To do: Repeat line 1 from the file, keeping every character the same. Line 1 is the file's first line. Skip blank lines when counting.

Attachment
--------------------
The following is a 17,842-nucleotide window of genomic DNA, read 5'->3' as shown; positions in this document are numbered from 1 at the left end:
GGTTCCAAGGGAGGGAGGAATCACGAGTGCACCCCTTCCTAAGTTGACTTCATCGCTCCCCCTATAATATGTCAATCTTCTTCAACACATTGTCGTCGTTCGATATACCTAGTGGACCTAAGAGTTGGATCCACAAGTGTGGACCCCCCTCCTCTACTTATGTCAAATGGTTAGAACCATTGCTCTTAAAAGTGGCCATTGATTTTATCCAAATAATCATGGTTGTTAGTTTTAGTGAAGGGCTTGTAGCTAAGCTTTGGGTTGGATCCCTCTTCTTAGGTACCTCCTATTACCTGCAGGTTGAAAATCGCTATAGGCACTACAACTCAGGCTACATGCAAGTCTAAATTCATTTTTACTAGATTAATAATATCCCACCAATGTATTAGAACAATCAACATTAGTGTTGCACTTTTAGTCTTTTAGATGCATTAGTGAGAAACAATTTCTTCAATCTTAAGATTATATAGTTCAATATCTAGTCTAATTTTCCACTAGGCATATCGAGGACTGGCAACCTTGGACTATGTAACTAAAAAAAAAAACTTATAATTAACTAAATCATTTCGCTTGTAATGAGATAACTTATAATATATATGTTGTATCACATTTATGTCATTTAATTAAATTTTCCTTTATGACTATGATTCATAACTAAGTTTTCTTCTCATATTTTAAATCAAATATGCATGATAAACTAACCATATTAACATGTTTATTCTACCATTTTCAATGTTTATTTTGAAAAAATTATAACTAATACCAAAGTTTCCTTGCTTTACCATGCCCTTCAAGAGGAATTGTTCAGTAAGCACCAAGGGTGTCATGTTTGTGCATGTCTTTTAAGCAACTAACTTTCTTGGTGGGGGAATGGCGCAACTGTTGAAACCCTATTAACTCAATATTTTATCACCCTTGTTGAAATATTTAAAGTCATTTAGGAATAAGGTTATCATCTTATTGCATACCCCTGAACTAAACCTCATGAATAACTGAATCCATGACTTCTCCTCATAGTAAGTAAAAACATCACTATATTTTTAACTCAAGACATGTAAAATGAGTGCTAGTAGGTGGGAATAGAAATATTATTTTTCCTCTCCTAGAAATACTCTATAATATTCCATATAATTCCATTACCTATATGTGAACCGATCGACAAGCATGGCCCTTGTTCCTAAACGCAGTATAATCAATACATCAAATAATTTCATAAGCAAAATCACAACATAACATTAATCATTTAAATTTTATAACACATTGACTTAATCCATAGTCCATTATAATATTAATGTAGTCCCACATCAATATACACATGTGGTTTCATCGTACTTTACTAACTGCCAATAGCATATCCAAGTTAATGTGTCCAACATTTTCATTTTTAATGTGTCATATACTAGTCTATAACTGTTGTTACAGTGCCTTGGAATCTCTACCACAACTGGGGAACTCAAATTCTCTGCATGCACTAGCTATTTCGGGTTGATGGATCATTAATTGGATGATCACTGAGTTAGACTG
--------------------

The following is a 17,842-nucleotide window of genomic DNA, read 5'->3' as shown; positions in this document are numbered from 1 at the left end: